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Wrist Arthritis

  • Causes pain and stiffness in the wrist
  • Initial treatment is non-surgical with braces, rest, steroid injections and anti-inflammatory medications
  • There are minimally-invasive surgeries (click here) such as wrist denervation, that can provide relief 
  • Severe cases may need surgical reconstruction
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What is Wrist Arthritis?

Figure 1
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The wrist bones in a normal wrist (left) and a wrist with wrist arthritis (right) that shows the bones closer together due to missing cartilage

Wrist Arthritis

Cartilage is the shiny, smooth material that covers bones where they come together to form joints. Wrist arthritis is the loss of cartilage between wrist bones. The wrist is made of many bones. In the forearm there are two long bones (radius and ulna). After the forearm there are two rows of small bones called the carpal bones (8 total). All of these bones need smooth cartilage to work together properly.

Wrist arthritis can develop in different parts of the wrist. Midcarpal arthritis involves only the rows of small wrist bones. Radiocarpal arthritis occurs where the small bones and the long forearm bones meet. Sometimes both areas can be involved. Distal radioulnar arthritis occurs where the radius meets the ulna at the wrist. This causes pain with turning the hand palm up or palm down.

Figure 1


There are a few potential causes of wrist arthritis, including:

  • Wear and tear: Like arthritis in other places, wrist arthritis can be due to wear and tear over time. This is called degenerative arthritis and is one of the most common types. There is often no reason why this kind of arthritis develops. It is not necessarily due to a particular activity, and it is often just a natural process.

  • Auto immune issues: In some cases, the body’s immune cells accidentally attack its own cartilage. This is called auto-immune or inflammatory arthritis. Rheumatoid arthritis is a common type of inflammatory arthritis, but there are many others. Inflammatory arthritis is usually managed by medicines prescribed by rheumatologists or other medical doctors. These medicines may prevent arthritis from developing at all, and in certain situations they can slow it down. If your hand surgeon thinks you have inflammatory arthritis, you may be referred to your primary doctor or a rheumatologist. This is both to help manage your wrist arthritis and also to keep it from developing in other parts of your body.

  • Trauma: Wrist arthritis can develop after injuries. This is called post-traumatic arthritis. Arthritis can either develop quickly after an injury, or it can take a long time. Broken bones can lead to uneven joint surfaces that wear out more quickly than smooth ones. This is similar to the same way a rocky road is harder on car tires than a smooth one. The most common types of wrist fractures (broken bones) that lead to wrist arthritis are distal radius and scaphoid fractures. Arthritis can develop after any break that goes into the joint, especially if the bone doesn’t heal right or doesn’t heal at all. Ligament injuries can keep bones from moving together the right way. This leads to arthritis as they rub against each other. The scapholunate and triangular fibrocartilage complex ligaments are the most common ligament injuries that result in arthritis.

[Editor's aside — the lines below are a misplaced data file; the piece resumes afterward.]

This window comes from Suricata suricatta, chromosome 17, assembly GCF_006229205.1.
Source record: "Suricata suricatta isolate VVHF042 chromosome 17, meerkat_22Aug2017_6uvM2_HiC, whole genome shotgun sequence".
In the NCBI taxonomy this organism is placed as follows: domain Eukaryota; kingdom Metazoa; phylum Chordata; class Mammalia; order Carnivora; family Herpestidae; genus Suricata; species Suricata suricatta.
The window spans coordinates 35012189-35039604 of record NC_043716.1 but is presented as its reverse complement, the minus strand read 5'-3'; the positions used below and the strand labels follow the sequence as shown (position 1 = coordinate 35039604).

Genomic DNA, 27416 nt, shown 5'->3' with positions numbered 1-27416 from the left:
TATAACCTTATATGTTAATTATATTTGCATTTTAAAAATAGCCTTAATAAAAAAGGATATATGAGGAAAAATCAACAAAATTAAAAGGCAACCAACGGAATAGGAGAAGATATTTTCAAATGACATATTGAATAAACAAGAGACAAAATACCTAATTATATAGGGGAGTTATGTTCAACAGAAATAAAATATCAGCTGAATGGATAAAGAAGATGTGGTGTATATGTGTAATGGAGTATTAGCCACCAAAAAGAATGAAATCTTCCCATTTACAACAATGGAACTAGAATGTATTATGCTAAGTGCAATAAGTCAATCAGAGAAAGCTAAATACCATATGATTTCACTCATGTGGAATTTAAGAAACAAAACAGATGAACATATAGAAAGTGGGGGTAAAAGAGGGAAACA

Signs and Symptoms

Wrist arthritis causes pain, swelling and stiffness. These symptoms can be constant when the arthritis is severe. With milder arthritis, symptoms may come and go over weeks or months.



Your hand surgeon can diagnose wrist arthritis with a physical examination and X-rays. The physical exam will look for areas of pain, swelling and decreased motion. X-rays will show if cartilage is missing. This will show bones closer together and bone spurs (see Figure 1). MRI or CT scans are not usually needed to diagnose wrist arthritis. MRIs may be useful if your surgeon needs to learn more about your pattern of arthritis or evaluate the ligaments. With an understanding of your symptoms, activity level, hobbies, and work in combination with your exam and imaging analysis, a hand surgeon will discuss the best treatment for you.


Treatment usually begins with rest and over-the-counter medicines. It may be helpful to wear a splint. You should consider avoiding activities that make your wrist pain worse. A cortisone shot (also called a steroid injection) can provide temporary relief, especially when there is a lot of inflammation.

There are several different surgeries for wrist arthritis, some of which are relatively minor and some of which are bigger. Simpler surgeries include denervation, where your surgeon removes the nerves that go into the painful, arthritic wrist joint. The nerves that are removed do not connect to the skin so there will not be any numbness. The recovery is relatively simple, but this is often not a permanent solution. More involved surgeries include removing one or more of the smaller wrist bones or fusing (making multiple bones heal into one) some or all of the wrist bones. There are even total wrist replacements, although they are not a good fit for every patient. The right surgery is determined by your pattern of arthritis, age and activity level. It is a decision you make together with your surgeon. This may take several visits together understand one another better.


© 2020 American Society for Surgery of the Hand

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